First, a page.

The second one, TED (Tethered Electromagnetic Docking), concerns a novel docking strategy in which a tethered electromagnetic probe is expected to be ejected by a chaser toward a receiving electromagnetic interface mounted on a target spacecraft. The generated magnetic field drives the probe to the target and realizes an automatic alignment between the two interfaces, thus reducing control requirements for close approach manoeuvres as well as the fuel consumption necessary for them. After that, hard-docking can be accomplished by retracting the tether and bringing the two spacecraft in contact.

Abstract (italian)

La capacità di eseguire operazioni di servizio su veicoli in orbita ha riscontrato, negli ultimi anni, un’enorme interesse da parte delle maggiori compagnie e agenzie spaziali internazionali. La necessità di ridurre i costi di produzione, assieme alla possibilità di ottenere sistemi complessi più affidabili e duraturi, ha indirizzato marcatamente il mercato dell’ingegneria aerospaziale verso lo studio di soluzioni innovative per eseguire in orbita operazioni quali rifornimento, aggiornamento e manutenzione di sottositemi, riparazioni di componenti non funzionanti e ispezioni. Le nuove idee e tecnologie in via di sviluppo per eseguire queste operazioni sono percepite come estremamente funzionali e efficienti in termini di costo, in grado di estendere la vita operativa di un satellite e diminuire i costi connessi alla sua completa sostituzione.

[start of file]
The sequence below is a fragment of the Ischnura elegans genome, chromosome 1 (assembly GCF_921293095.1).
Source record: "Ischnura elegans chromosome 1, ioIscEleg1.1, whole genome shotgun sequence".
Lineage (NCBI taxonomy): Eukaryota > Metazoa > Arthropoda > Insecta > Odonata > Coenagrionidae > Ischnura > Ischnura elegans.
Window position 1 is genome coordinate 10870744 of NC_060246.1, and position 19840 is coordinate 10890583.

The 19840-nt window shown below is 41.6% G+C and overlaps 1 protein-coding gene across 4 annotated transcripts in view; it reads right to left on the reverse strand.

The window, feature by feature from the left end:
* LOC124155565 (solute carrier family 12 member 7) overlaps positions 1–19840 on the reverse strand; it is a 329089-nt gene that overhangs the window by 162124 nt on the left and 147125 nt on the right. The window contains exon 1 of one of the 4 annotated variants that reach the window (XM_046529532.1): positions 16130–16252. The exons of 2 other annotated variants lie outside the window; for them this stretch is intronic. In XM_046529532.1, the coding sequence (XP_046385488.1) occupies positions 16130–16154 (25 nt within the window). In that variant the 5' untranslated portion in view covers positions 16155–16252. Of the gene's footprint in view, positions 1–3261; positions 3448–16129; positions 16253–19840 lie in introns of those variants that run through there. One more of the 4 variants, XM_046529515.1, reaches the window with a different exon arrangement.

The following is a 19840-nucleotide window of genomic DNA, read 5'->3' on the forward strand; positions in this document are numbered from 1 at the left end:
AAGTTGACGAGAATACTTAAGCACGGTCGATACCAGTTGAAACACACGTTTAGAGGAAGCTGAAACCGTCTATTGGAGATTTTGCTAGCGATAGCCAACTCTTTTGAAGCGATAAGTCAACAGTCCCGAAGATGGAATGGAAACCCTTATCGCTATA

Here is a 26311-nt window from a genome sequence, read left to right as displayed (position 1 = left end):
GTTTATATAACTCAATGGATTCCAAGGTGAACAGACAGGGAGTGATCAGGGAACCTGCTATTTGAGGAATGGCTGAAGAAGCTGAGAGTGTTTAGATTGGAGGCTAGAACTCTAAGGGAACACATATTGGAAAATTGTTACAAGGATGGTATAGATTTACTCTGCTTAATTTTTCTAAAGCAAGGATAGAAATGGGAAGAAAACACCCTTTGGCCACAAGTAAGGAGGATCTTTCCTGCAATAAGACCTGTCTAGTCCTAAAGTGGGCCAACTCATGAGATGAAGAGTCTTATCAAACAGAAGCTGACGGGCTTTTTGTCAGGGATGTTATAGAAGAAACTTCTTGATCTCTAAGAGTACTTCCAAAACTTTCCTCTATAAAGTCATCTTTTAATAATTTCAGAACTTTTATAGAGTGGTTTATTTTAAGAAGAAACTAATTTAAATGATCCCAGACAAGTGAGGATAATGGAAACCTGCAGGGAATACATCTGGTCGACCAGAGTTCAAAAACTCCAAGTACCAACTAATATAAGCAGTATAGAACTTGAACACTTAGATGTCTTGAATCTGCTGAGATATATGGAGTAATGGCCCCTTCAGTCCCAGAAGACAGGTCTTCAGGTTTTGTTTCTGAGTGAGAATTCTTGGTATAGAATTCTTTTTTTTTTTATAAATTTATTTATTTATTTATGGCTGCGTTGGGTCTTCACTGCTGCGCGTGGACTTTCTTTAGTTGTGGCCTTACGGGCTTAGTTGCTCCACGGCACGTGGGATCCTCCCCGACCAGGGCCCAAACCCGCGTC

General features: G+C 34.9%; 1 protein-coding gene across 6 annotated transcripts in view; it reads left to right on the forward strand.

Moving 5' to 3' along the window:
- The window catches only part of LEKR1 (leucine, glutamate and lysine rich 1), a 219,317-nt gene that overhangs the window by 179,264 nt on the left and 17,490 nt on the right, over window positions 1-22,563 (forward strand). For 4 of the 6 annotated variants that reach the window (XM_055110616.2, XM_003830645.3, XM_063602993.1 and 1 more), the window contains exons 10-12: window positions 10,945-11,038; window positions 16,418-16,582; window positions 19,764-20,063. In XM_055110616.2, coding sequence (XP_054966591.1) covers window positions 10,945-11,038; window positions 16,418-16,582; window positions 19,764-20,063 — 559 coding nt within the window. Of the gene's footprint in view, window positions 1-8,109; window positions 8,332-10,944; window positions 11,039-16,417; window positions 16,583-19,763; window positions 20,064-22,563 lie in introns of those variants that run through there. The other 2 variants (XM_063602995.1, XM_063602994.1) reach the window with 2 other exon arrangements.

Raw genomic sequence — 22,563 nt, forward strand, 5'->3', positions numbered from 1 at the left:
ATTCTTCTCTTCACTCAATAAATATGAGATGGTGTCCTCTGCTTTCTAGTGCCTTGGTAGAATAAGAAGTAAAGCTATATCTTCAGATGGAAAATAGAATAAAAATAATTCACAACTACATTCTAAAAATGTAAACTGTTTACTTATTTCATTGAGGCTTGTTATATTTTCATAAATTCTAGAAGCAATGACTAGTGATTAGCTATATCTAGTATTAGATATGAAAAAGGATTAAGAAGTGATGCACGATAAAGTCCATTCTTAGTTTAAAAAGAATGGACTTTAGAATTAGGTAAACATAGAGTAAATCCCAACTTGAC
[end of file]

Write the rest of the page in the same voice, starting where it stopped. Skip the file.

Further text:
Attualmente, il tassello mancante per poter procedere efficacemente con questo tipo di procedure, è un sistema automatico di docking che possa costituire un nuovo standard semplice ed affidabile. Gli odierni sistemi di docking, infatti, sono caratterizzati da elevati requisiti di puntamento e necessitano dell’attuazione di precise azioni sul controllo d’assetto in modo da garantire un aggancio sicuro tra i due veicoli coinvolti nella manovra. Questo è dovuto al fatto che tali sistemi di aggancio sono stati progettati quasi unicamente per il trasferimento di equipaggio o di materiali mentre nessuna progettazione, finora, è mai stata prevista per i satelliti commerciali e scientifici. Recentemente, l’avvento dei CubeSat ha fortemente incoraggiato aziende e agenzie del settore aerospaziale ad investire nello sviluppo di dimostratori tecnologici e payload scientifici, grazie alla notevole riduzione nel costo necessario per lanciare in orbita tali veicoli. Lo svantaggio nell’utilizzare questo tipo di piattaforme è principalmente legato ai limiti tecnici intrinseci degli stessi, rappresentati dalle ridotte risorse a disposizione. Ciononostante, gran parte di queste limitazioni sono state superate grazie alla possibilità di scalare i risultati ottenuti ed applicarli a sistemi più grandi. Numerose tecnologie sono già state testate e caratterizzate nello spazio usando moduli CubeSat, ma solo esperimenti marginali sono stati condotti sino ad oggi su sistemi di docking, anche se si sta percependo un cambio di tendenza. Tali sistemi, infatti, permetterebbero l’esecuzione di operazioni di aggancio e sgancio, ampliando enormemente i possibili scenari di missione: sistemi modulari formati da molteplici unità CubeSat potrebbero interagire tra loro creando agglomerati più grandi in grado di condividere le risorse più efficacemente, riorganizzarsi e aggiornarsi autonomamente.